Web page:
The Aristocats Reviews
Disney's The Aristocats is such a charming, almost compelling story that I wished the narrative didn't need to interrupt itself so sporadically with jazz-fueled musical numbers amongst not only cats, but dogs and a variety of other animals. The musical interjections, that push this Disney film over the edge into being a full-blown musical like most of their films in this respective era, unfortunately disrupts the magic these feline characters manage to conjure up when they are just trying to sift their way through their poor circumstance.
The result, as one can expect, is a film that you say "aww" to over a dozen times and a film that has you either tapping your foot or rocking your legs in melodic harmony with the music. The Aristocats is a simplistic story, concerning a wealthy woman named Madame Adelaide (voiced by Hermione Baddeley) in 1910 Paris that has just signed a will granting her lavish estate to her cat Dutchess (Eva Gabor) and her three kittens. This move greatly upsets her jealous, hot-headed English butler Edgar (Roddy Maude-Roxby), who has slaved away at serving Madame Adelaide for years and has ostensibly gotten nothing in return. As a result, Edgar conjures up a plan to get rid of the cats so when Adelaide dies, he can inherit the estate. He rounds up the four cats and throws them into the street, where the four homebody felines must learn to survive in order to be reconnected with their Madame.
On the long, rainy, and uncertain road back home, Duchess meets a gentle feral cat named Thomas O'Malley (Phil Harris), who has been living off the land for many years. O'Malley is kind to Duchess, as he recognizes their predicament, but most important to note is how well he responds to her kittens, playing with them and assisting them whenever they need it. Both him and Duchess strike up an affable relationship as the gang tries to get back home, but not without a few musical numbers slowing them down along the way.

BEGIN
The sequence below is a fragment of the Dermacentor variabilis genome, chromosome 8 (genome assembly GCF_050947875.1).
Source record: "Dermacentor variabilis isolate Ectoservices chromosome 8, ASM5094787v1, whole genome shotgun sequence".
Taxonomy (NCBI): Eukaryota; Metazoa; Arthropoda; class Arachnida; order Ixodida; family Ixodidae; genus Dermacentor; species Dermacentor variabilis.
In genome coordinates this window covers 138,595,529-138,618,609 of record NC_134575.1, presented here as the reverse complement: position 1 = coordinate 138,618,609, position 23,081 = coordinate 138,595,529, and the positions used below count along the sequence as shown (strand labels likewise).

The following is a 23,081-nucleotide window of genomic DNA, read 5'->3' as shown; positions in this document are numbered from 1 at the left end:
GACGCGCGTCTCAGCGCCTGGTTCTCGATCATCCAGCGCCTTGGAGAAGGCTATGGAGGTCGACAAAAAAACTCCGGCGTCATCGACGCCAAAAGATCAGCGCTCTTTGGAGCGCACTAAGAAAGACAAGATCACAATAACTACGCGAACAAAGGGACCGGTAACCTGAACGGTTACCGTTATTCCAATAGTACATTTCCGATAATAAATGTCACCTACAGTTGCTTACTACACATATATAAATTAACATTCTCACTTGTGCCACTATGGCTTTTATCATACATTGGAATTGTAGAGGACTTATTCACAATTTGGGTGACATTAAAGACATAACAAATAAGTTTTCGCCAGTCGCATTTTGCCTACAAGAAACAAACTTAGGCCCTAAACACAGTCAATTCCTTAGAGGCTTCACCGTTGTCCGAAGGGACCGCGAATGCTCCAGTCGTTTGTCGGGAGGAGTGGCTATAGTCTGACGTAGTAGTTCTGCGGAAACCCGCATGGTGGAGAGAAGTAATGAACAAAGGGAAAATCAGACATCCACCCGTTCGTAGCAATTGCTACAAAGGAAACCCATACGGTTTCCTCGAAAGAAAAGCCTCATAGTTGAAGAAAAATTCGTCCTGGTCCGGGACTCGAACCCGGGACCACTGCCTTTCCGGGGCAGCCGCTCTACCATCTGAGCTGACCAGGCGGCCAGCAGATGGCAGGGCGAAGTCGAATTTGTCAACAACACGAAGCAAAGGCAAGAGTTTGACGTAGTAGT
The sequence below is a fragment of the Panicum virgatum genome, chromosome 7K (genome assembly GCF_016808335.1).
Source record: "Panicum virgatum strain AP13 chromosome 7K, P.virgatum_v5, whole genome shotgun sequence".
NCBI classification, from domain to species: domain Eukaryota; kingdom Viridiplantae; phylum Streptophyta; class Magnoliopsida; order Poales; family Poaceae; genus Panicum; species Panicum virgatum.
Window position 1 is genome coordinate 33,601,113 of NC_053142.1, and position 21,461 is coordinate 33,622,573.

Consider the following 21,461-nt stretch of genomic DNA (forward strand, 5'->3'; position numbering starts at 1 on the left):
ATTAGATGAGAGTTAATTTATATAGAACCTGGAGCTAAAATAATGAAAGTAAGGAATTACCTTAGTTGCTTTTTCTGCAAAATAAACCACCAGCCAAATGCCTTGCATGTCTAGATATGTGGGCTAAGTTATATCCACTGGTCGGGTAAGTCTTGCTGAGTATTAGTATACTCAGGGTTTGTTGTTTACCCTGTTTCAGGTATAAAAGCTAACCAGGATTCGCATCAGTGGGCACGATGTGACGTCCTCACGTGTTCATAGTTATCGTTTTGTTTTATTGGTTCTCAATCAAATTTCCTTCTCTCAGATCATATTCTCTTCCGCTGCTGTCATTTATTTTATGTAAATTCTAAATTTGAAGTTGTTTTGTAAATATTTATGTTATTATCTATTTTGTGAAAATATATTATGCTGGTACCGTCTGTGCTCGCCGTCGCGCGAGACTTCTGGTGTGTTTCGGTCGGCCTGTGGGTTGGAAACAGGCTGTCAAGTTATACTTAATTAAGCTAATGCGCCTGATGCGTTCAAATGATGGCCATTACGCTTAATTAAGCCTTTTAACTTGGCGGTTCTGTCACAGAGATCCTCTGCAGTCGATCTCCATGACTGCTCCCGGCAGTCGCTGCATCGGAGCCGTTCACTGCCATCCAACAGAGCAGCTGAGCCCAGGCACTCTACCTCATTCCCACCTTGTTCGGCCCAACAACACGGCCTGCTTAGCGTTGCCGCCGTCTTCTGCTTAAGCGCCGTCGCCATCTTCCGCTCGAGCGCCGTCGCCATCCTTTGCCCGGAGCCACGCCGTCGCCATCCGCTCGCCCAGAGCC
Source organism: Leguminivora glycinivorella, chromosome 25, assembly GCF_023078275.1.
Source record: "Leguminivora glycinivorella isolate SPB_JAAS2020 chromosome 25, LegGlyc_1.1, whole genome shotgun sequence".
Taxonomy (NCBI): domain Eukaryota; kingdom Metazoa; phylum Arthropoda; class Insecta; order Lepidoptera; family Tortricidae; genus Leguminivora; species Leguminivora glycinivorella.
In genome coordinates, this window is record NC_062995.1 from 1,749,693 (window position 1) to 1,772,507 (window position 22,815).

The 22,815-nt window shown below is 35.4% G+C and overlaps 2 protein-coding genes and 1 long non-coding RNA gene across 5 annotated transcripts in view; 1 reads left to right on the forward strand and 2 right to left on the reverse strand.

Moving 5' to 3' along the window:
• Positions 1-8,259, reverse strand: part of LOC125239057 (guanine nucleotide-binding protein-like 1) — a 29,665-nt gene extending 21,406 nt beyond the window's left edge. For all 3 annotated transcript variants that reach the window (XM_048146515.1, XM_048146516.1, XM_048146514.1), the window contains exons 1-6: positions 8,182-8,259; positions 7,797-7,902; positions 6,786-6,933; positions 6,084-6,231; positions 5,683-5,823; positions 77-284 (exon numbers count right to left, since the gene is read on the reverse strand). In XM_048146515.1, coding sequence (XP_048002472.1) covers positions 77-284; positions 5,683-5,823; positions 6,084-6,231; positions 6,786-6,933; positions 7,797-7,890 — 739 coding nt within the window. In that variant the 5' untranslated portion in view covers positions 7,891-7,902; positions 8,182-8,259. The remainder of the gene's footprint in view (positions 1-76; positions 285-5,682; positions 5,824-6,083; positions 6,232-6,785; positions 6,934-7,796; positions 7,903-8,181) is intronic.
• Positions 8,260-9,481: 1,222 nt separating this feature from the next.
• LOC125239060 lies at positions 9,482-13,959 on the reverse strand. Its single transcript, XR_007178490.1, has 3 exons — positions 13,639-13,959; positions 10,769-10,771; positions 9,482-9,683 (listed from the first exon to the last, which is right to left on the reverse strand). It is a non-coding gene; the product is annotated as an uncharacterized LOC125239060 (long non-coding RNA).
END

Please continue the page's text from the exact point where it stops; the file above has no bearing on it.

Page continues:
The Aristocats, in a strange way, could almost be seen as a parable for single parent-dating or "getting back out there," especially for a woman who has children, which is no easy process. The film showcases such a challenge with admirable conviction and a willingness to have long stretches without musical numbers or any kind of distractions in order to allow this relationship to build. For an animated film in the modern day, even some of the best ones stamped with the Disney or Disney Pixar approval can't help but feel a bit scatterbrained in some sense, stepping over their toes to try and cover all the bases in subplots, character relations, and cause-and-effect relationships that are questionably worthy of being a focus in said film.
The Aristocats was birthed in a time when animation took a more relaxed and reserved approach, which is why we could see Duchess, O'Malley, and Duchess's kittens do everything from hop aboard a train to meet two snobby swans in a river below a bridge. This kind of fluid, real-time focus on the characters makes the process and narrative development all the more natural. Of course, the film cuts back to Madame Adelaide desperately trying to find her cats, along with Edgar's conniving plan to make sure the furry beasts will never come home, and the jazzy musical numbers occasionally get in the way of a film that's already extremely short (a mere seventy-eight minutes). However, nothing truly distracts from The Aristocats being simple, effervescent entertainment with a plethora of fun characters, a timely moral, and, okay, some pretty catchy jazz numbers as well.
Voiced by: Edna Gabor, Phil Harris, Hermione Baddeley, and Roddy Maude-Roxby. Directed by: Wolfgang Reitherman.